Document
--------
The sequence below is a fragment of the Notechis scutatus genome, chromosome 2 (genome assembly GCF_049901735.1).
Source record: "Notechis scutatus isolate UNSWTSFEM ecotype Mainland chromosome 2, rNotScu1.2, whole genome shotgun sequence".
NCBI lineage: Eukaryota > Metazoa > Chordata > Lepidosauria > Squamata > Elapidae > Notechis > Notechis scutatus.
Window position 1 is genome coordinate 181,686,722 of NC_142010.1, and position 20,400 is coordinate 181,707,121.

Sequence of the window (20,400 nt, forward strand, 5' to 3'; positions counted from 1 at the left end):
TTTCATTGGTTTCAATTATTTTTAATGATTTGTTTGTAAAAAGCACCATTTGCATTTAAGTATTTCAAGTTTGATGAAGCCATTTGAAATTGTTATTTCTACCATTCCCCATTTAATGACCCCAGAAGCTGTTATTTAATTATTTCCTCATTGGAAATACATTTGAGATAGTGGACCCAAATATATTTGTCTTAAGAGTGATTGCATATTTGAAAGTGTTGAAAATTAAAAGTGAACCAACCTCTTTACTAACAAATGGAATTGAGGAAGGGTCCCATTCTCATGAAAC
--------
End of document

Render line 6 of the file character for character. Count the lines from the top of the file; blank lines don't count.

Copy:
TTTCATTGGTTTCAATTATTTTTAATGATTTGTTTGTAAAAAGCACCATTTGCATTTAAGTATTTCAAGTTTGATGAAGCCATTTGAAATTGTTATTTCTACCATTCCCCATTTAATGACCCCAGAAGCTGTTATTTAATTATTTCCTCATTGGAAATACATTTGAGATAGTGGACCCAAATATATTTGTCTTAAGAGTGATTGCATATTTGAAAGTGTTGAAAATTAAAAGTGAACCAACCTCTTTACTAACAAATGGAATTGAGGAAGGGTCCCATTCTCATGAAAC